‘A thoughtful, sometimes melancholy book as the author finds solace from the stress of life in visiting and re-visiting some ancient oak trees. It is always alert and sensitive, and links to both science and mythology about these trees as well as some extended conversations with experts of various kinds, but there’s a little too much strain in the ‘awe’, ‘wonder’ and ‘glee’ for me as the writer climbs deeper and deeper into his woody meditations.’
I should have added that it DID have the effect I like, even when I sometimes haven’t loved the book, that it drew me out into the world and to re-visit some local oaks in The Briars near my house. So, it was worth reading after all.
Above: one of the oaks near my house. (Photo: Warrick)
In a year when I thought I might have read more than ever, I read only 30 books, much below my GoodReads challenge of 40. You can see the full list HERE
So, you should rightfully temper any judgements I make here with that caveat firmly in mind! Nevertheless, here’s my list:
Horizon by Barry Lopez (NF)
I was surprised to feel as sad as I did when I heard the news that Barry Lopez had died on Christmas Day. I’ve valued his work over a long time but that news, coming so soon after I finished Horizon, shook me a little. Horizons is a fitting end-piece to a career of genre-defining writing about space and place. The NY Times Obituary likened him to Thoreau; what a compliment:
‘In a half-century of travel to 80 countries that generated nearly a score of nonfiction and fiction works, including volumes of essays and short stories, Mr. Lopez embraced landscapes and literature with humanitarian, environmental and spiritual sensibilities that some critics likened to those of Thoreau and John Muir.’
2. Wallace Stegner Crossing to Safety (F)
I hadn’t read Stegner before, and also read *Angle of Repose’ this year, but this novel seems stronger, masterly in its construction. As with all great novels I wonder at how it could be constructed by one mind. Beyond the great art of its making, it spoke to me too about friendship and a life in and around writing and reading.
3. Richard Ford – Sorry For Your Trouble (Stories)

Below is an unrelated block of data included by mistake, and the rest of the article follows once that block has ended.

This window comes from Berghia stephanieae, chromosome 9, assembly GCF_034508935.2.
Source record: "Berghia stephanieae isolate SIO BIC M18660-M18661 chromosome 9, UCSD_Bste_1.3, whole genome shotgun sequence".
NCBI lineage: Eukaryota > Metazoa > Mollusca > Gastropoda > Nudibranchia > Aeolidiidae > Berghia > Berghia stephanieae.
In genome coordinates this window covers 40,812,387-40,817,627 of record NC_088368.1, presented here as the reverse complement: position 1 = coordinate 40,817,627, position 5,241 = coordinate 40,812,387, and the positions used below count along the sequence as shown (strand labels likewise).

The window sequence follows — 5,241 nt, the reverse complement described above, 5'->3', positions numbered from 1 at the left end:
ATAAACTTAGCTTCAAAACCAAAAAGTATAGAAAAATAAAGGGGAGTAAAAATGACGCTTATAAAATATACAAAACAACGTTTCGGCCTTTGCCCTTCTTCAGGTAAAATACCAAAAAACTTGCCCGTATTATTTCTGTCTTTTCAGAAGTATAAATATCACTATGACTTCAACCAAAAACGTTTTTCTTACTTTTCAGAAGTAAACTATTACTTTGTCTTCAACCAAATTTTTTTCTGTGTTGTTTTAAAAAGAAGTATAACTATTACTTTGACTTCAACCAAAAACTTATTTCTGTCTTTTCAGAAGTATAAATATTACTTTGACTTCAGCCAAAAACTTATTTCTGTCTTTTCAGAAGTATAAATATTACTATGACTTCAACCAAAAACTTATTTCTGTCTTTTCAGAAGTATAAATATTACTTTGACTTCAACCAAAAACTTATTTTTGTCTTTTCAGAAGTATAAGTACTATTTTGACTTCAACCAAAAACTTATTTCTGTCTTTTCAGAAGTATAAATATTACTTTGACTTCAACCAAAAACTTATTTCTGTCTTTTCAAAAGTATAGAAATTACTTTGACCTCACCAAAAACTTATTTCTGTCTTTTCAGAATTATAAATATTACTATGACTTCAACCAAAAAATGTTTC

Richard Ford has won my Book of the Year Awards three times, and almost won it again with this collection. A writer who keeps delivering, with a body of work behind him as substantial as any contemporary American novelist.
4. Haruki Murakami – Dance Dance Dance (F)
Weird, but wonderful. I’m always about halfway through a Murakami book and wonder, is this going anywhere? Maybe not, but the strange journey is enjoyable, and provoking.
5. Jonathan Bate – Radical Wordsworth (NF)
A not so radical biography of Wordsworth that focuses on the early years and the revolutionary Wordsworth who would return from revolutionary France and put all that away.
I’ve followed Austin Kleon’s blog for a while now, and have a copy of his book Steal like an Artist, which even made my 2012 Book of the Year Final Lists, on my stack of references for core texts about remaining creative.
This week, he released his exhaustive (and exhausting!) list of things that sustained him through the wild, pandemic year of 2020′ 100 Things that Made My Year. It includes things like making collages, re-mixing Peanuts comics, making music with his family and the black-out poetry that first grabbed my attention about his work.
It inspired me to think freshly about the things I enjoyed and sustained me through a challenging year. I often do summary kinds of lists of the year (the year in numbers) and, of course, my favourite books and music of the year, but Kleon’s eccentric, introspective list made me think again about those almost invisible things that makes life livable.
One of the ones in my 100, if I can manage that many, is living by the sea. There’s something about being able to walk to the edge of something, to find that thing that borders and shapes and defines and restores.
I was lucky enough to visit Walden Pond on a trip to the USA over ten years ago now, in a time when travelling overseas seemed a normal thing that one might aspire to. It was a pilgrimage of place, to the place that inspired Thoreau in his life and writing.
You can read a bit more about that trip on my earlier post HERE
I was reminded of all this by this short film I came across, just called Walden, a Ewers Brothers Production with input from Ken Burns and narrated by Robert Redford. I enjoyed it on a rainy late winter morning. You might too.
Locked down, and perhaps about to be locked down even more securely, it seems more important than ever to focus on what’s right in front of you. As Victoria struggles to bring down the number of Coronavirus cases I’m grateful that I can still walk by the seaside and, through my mask, take in the shape of the world.
I’ve always been interested in the look of water from above; looking down into it from Avon, impenetrable mostly. I saw an exhibition of Roni Horn’s photography and bought a copy of Another Water,photographs looking down into the Thames.
My little vignettes were taken on an afternoon walk near Mornington Pier this week after work. It was a beautiful winter day with so much to look at, but on this walk it was the textures on the water that attracted my interest: the differences between the two sides of the pier, the little swirls and swells of energy pulsing across the shallow sand, the sense of depth and cold with even the sun swirling on the water. I suggest watching them full-scree, on repeat! Shut out today’s news.